“Sooo, what’s your next book?”
I remember the first time I was asked this. It was just after Awaiting a Savior came out, and I’ll be honest—I loved it. I’m not sure why, but there was just something so cool about getting asked this. Suddenly I was a real-live author and people wanted to know what I was going to do next.
I didn’t realize how intimidating a question this could be.
See, at the time, I already had another idea for a book, one eventually realized in Contend. So it was cool to be able to say, “Well actually, I’ve got another book in the works already…”
Then the question started coming again.
Only there’s a small problem:
I have no idea what the next book is going to be.
It’s not that I don’t have ideas for different subjects—I’ve got a pile of half-started outlines. But it’s different this time. There seems to be this unexpected pressure that there is going to be a next book that isn’t necessarily coming from me (at least, I hope it isn’t), which can lead to a bit of anxiety:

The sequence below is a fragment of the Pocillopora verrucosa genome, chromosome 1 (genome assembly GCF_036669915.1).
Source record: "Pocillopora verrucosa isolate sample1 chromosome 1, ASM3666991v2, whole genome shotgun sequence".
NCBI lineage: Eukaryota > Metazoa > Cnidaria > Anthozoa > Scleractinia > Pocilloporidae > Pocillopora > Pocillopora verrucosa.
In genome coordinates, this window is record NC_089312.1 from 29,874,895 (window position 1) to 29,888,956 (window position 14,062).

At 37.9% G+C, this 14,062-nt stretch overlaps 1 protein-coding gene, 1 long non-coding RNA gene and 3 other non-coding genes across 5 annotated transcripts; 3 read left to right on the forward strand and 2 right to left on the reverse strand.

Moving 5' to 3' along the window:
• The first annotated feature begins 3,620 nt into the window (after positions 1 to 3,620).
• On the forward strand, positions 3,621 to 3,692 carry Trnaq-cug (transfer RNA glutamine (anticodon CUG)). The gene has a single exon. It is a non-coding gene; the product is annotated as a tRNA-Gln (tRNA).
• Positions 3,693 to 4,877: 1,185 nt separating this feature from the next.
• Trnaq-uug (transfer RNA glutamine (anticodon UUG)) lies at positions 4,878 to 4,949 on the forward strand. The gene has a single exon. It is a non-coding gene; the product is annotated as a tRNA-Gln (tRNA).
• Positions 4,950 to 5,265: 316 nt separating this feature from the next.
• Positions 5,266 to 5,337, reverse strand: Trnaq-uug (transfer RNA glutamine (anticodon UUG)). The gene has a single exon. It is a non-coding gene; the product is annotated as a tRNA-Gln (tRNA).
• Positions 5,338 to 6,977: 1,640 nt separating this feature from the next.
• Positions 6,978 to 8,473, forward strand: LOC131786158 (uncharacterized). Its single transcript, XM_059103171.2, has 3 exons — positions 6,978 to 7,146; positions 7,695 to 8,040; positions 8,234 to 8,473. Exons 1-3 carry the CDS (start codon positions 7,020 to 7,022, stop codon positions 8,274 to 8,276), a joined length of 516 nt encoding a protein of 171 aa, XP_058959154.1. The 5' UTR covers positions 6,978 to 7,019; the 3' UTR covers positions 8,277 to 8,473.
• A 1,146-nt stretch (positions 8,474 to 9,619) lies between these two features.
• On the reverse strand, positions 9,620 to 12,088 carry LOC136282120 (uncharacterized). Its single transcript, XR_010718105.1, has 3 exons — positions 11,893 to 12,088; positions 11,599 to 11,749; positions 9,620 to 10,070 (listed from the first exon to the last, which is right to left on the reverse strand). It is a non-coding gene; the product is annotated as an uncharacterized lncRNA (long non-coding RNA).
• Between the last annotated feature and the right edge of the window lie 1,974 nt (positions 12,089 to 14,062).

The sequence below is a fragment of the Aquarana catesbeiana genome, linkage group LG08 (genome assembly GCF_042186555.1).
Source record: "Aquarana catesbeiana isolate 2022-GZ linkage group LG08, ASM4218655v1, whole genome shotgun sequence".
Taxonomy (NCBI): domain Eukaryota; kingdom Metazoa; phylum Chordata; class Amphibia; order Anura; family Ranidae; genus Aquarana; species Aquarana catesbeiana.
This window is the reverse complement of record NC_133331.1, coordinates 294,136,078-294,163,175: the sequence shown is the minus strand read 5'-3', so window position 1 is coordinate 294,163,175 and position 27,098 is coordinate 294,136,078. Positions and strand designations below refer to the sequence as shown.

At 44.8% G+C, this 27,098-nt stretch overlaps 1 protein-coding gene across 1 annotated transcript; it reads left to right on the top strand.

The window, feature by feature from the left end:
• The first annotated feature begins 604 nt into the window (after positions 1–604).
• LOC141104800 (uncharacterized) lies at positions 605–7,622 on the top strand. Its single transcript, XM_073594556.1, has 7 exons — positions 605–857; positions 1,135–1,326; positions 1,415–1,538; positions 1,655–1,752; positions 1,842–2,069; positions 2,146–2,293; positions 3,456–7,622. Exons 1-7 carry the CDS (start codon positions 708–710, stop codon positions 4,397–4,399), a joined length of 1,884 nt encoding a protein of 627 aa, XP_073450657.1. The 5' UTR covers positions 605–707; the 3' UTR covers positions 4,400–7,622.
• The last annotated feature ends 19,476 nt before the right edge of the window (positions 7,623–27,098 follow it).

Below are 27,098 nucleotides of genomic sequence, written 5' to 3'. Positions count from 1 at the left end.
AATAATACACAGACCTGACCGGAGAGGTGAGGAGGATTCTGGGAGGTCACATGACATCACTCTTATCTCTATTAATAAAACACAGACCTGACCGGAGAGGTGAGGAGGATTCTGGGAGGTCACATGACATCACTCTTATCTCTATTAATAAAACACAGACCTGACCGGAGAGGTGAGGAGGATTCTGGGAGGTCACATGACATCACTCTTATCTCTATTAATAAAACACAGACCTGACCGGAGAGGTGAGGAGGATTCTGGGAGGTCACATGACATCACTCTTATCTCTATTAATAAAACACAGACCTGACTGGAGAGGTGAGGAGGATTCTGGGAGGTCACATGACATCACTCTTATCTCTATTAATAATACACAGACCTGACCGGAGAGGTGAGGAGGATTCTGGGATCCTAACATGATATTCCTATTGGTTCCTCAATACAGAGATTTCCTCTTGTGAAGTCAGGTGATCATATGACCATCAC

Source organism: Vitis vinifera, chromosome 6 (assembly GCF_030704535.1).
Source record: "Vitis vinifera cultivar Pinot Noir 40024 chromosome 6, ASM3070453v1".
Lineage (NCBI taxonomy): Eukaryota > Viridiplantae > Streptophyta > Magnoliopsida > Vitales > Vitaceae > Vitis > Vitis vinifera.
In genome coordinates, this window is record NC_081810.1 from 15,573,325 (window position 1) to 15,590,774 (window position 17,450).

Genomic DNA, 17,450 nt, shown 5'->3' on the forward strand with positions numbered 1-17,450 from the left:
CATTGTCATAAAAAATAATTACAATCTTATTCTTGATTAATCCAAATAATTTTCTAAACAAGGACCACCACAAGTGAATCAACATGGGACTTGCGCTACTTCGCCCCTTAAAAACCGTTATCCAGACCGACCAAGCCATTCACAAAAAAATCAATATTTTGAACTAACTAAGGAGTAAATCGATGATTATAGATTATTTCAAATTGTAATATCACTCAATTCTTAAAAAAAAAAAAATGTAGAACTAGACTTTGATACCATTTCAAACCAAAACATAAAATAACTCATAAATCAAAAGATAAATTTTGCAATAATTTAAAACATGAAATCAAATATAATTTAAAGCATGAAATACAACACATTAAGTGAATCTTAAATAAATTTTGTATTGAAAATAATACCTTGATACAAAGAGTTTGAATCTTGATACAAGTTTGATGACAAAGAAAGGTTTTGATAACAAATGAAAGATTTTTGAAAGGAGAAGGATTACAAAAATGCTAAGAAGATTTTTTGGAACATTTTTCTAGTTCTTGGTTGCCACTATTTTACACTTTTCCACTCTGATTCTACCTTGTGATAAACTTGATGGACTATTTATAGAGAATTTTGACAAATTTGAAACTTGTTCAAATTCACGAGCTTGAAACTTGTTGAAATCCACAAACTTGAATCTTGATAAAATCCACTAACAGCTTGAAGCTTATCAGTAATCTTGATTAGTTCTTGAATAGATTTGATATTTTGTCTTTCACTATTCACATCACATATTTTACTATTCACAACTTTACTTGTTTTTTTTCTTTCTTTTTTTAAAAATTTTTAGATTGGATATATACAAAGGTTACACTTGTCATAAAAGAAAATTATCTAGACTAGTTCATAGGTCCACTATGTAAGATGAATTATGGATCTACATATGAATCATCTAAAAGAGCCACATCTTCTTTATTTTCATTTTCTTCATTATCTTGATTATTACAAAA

- “Should I be working on something now?”
- “What if I can’t think of anything valuable to say every again?”
- “What if I do pitch something and no one likes it? *WAAAAAAAH!*”
On and on the spiral goes…
I never realized how terrifying the question “what’s your next book” can be until my answer became, “I dunno.”
But in a weird way, I’m glad.
When you write the same kind of work all the time, it can get a bit stale if you’re not careful. Because our minds love routine, our work can become safe.
One of the things I realized after writing Contend is I need to try to do something different.
Like really, really different.
So I decided to try something new. I’m going to try my hand at a children’s book for my wife to illustrate.
She’s incredibly talented and turned down many of the “I can’t pay you now, but can promise you fame and fortune beyond your wildest dreams” offers from other prospective storybook authors. Yet for some reason, she didn’t turn down mine.
What will come of this project? Who knows. We might try to have it published, we might self-publish or it might just end up in a folder on our iMac at the house (that said, any publishers out there who want to talk about such a project, let me know). For me, this is a way to take the terror of not having an answer for what my next book is and turn it into an opportunity—and most importantly, to do something fun with my wife, who sacrificed a lot during the writing of both of my previous efforts.